Naxos lies somewhere between myth, ancient heritage and the day to day of today. Like all Greek islands it has a range of experiences to offer, depending on traveler preferences. However, when considering what to do in Naxos, your top items on the list for sightseeing should definitely include the following landmarks.
Portara – Apollo’s Temple entrance
None approaching Naxos can miss this impressively imposing site. Witnessing the jewel of Naxos is definitely number one of what to do in Naxos. Portara, as the locals refer to it, is visible from a distance, commanding the awe and respect of all those who lay eyes on it. It is essentially a massive marble doorway measuring 6 meters in height and 3,5 meters wide. Dating back to 530 BC, it was supposedly part of a temple, the rest of it did not get constructed due to the turmoil of the time. Regardless of it being unfinished, it is highly recommended that you walk up to it and absorb some of the palpable energy it emits.
Naxos town (Chora) – Kastro
An integral part of the old town of Naxos known as Chora to the locals, the Venetian-built castle known to locals as Kastro, was erected during the 13th century and is most definitely an unmissable when thinking about what to do in Naxos. Today it has been fully incorporated in the local way of life and you will find many shops, stores, cafes and eateries as well as more recent churches and monasteries within its walls. As it is usual for such fortifications, it is built on a hill so prepare yourself for steps on an incline although it is a fairly easy feat overall. It offers you the experience of going back in time as well as some amazing backdrop views from certain vantage points which you will discover walking around it.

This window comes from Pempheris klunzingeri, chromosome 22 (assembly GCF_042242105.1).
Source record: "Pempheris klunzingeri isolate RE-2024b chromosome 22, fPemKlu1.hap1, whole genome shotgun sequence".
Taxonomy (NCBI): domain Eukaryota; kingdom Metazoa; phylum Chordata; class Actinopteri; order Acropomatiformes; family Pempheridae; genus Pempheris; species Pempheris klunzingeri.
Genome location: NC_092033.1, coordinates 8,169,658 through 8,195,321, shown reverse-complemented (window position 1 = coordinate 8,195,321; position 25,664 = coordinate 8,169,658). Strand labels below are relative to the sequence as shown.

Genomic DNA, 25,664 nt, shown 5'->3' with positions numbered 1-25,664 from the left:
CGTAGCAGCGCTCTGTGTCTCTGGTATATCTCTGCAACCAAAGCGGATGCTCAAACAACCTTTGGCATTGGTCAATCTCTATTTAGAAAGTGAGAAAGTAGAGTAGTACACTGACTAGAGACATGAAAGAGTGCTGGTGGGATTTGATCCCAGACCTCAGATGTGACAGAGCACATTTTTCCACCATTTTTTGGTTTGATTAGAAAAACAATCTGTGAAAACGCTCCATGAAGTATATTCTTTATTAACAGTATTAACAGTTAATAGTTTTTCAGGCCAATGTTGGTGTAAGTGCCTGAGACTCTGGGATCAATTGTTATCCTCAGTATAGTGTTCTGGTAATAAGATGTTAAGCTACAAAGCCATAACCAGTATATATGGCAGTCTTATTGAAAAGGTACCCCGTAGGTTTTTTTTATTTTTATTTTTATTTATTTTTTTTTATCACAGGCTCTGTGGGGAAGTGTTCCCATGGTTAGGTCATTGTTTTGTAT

Temple of Demeter in Sagri
One of the most remarkable ancient ruins of Naxos, the Temple of Demeter in the area of Sagri is highly recommended for the ancient history enthusiasts in search of what to do in Naxos. Situated about 30 minutes drive from Naxos town, the Temple of Demeter will astonish you. Built around the same time period as Portara, the ruins that remain are quite well preserved, giving you a good visual of what it used to be. Dedicated to the ancient goddess of crops and fertility, Demeter, following the conversion to Christianity it later began a place of worship for the faithfuls before being consecrated during the 6th century A.D. after an Arab siege. Entrance is 4 euros and you can visit Wednesday to Monday 08:30-16:00 with last entrance at 15:45.
Temple of Dionysus
Another one for the ancient history lovers considering what to do in Naxos, a 10 minute drive from Naxos leads you to the Temple of Dionysos, a sanctuary dedicated to the cult of the most jubilant ancient Greek god. Apart from one myth that identifies Naxos as his birthplace, the sanctuary is linked to Naxos’ proliferant wine culture and the fact that Dionysos was the consummate god of wine and celebration. Legend has it that Dionysus resided in the forests of those parts of the island. Reaching the site can be done by a 30-40 walk from town too, if you prefer to experience the visit like a pilgrimage, and when you get there be sure to take a moment to relax under the shade of the trees and take in the energy that pervades the entire site. It also houses a museum while the site is closed on Mondays, the rest of the week you can visit from the morning until 16:00. Entrance is 4 euros.